I am here to help you wade through the muck, gain an understanding of the underlying issues, and help develop a plan to start feeling better.
Clients who work with me are angry, anxious, depressed, and reactive.They feel they are trying very hard to be a good people but feel they are falling short again and again. The messages are telling themselves are, “I am an asshole, I am a bad parent, I am a bad partner / spouse and a bad person.
You aren’t a bad person, you are just struggling to disconnect from the reactive loop of thoughts, feelings, and behaviors that are impacting your life right now.
When working with me we will look at the negative messages running on a loop in your head. I can help you gain skills to create space between your feelings and reactions or behaviors. With this space we can begin to discuss the underlying causes and develop healthier habits, effectively breaking the cycle you may be stuck in.
You still may be saying, I’m ready for change but I still don’t know how this all works. Don’t worry, keep reading.
Here are some topics we may discuss
Learning how to embrace being uncomfortable, deal with the shit that comes up in life and face it head on.
The connection between our thoughts, feelings, and behaviors and see how all show up in our lives.
The messages running on a loop in your head, highlighting negative aspects or yourself and telling you, causing you to stay in a negative loop.
Learning to identify causes of anger, anxiety, depression etc.
Learning to balance our intellectual and emotional sides, understanding how they show up and affect all areas in our lives.
Learning how to disengage from an unhealthy and unhelpful cycle, by learning to use adaptive coping skills to deal with life's challenges without upending your life.
Unpacking and working though painful experiences and memories.
I follow a therapeutic model developed by Dr. Judith Herman; MD called the Three stages of Trauma recovery.
I'll illustrate how this process works by using a fictional client. This person is a 30 yr. old (male or female), married with two kids. They feel overwhelmed by the demands of work and home. The overwhelm is shown by increased irritability; they find themselves yelling at their kids and spouse. They would rather avoid their family by playing video games or spend time on their phone than interact with them for fear with each interaction makes things worse due to a very short fuse. They are not bad people, but feel they are a bad parent and spouse. They are asking themselves; how did I end up here, how did I end up this person?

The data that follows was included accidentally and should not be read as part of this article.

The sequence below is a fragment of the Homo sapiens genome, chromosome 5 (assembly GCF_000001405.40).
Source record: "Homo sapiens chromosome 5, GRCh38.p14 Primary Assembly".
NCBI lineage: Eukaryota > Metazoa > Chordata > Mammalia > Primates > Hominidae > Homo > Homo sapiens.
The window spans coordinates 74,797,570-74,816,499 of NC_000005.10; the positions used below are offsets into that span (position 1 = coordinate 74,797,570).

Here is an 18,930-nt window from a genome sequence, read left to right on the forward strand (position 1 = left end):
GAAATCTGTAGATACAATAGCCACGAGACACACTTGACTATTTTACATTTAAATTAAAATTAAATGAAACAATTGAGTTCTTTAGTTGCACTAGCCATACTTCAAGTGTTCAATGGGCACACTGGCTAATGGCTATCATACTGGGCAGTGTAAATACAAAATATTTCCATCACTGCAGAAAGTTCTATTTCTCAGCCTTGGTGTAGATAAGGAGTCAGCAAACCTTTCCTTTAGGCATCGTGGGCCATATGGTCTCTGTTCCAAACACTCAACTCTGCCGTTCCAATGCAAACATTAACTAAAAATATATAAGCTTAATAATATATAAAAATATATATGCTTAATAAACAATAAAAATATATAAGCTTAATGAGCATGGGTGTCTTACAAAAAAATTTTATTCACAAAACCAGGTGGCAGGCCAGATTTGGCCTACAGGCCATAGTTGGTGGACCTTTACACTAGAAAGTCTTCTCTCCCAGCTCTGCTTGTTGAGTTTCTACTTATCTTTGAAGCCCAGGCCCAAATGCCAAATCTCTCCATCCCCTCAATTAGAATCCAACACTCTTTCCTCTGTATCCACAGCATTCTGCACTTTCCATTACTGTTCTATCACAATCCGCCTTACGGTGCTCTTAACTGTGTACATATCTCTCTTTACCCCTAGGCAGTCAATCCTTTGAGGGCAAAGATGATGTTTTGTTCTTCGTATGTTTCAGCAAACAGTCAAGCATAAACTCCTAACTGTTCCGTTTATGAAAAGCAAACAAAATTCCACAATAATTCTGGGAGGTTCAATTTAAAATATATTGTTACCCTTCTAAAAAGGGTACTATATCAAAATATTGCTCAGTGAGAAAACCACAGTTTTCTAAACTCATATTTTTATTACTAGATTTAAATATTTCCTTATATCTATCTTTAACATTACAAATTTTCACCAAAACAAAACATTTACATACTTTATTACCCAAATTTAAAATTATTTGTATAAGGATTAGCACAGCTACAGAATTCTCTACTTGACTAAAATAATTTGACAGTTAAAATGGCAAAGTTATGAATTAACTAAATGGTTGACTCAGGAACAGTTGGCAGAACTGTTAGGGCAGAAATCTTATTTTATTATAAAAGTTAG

1st Stage of therapy: In stage one, also called the stabilization phase, we work on creating the road map mentioned above. In this stage, we talk about beginning to observe what's happening. How the overwhelm is showing up in your life. Generally, it shows up in three ways, though thoughts, feelings, or behaviors. For this person, it is showing up in yelling at their kids and spouse (behaviors), telling themselves, I am a bad person, I can't handle even day to day things (thoughts) or (feelings) shame, sadness anger.
Together we work on small things this person can do to disrupt this cycle from happening. This could look as simple as learning how to say no to things which would add more stress to an already full plate and taking a deep breath for 4 seconds and breathing out for 4 seconds when they feel they about to yell.
Both calms the nervous system and can give the person a chance to ask themselves if what they were going to say was necessary, or maybe they can walk away this once. This is beginning. One small act can make it easier for the brain to choose this option the next time and the next time. we will work to build a toolbox of many tools to use when you feel the same, angry, overwhelmed or stressed, that way you'll be more likely to use the tools rather than yell, avoid etc.
In the first stage, we will use a combination of mindfulness (to begin to observe what’s happening) and Cognitive Behavioral therapy (to understand the connections between thoughts, feelings and behaviors and to learn adaptive coping skills to stabilize your emotions and create healthy habits in order to pave the way for the second stage.
2nd stage of therapy: In stage 2, also known as the remembering or recovery stage, we may process though any difficult or traumatic experiences from the past. Not everyone wants or needs to do this. Depending on what is happening or coming up in the first stage, we may begin to talk about grief, trauma and other difficult experiences that can be below the surface and be contributing to what brought you into therapy. This phase is also slow and can also be uncomfortable but with the work done in the first stage, you'll have the tools to help you manage the distress of what comes up.
3rd stage of therapy: In stage 3, also known as the recovery stage, people begin to look towards the future rather than the past. People begin to conceptualize their life beyond their trauma and decide who they want to be, what they would like their lives to look like and how they would like to show up in the world. This stage is all about choice, most often people did not choose to experience trauma, nor did they choose to experience the multitude of symptoms afterwards, but they can choose what comes next.
I have 10 years of experience as a Licensed Clinical Social Worker (LCSW). My degree is in Social Work from Metropolitan State University of Denver. I have specialized training in mindfulness, Trauma and PTSD, anxiety, depression, end of life and grief and loss.
I would love to hear your story and help you become the person you want to be. Contact me today for a free 30 minute consultation.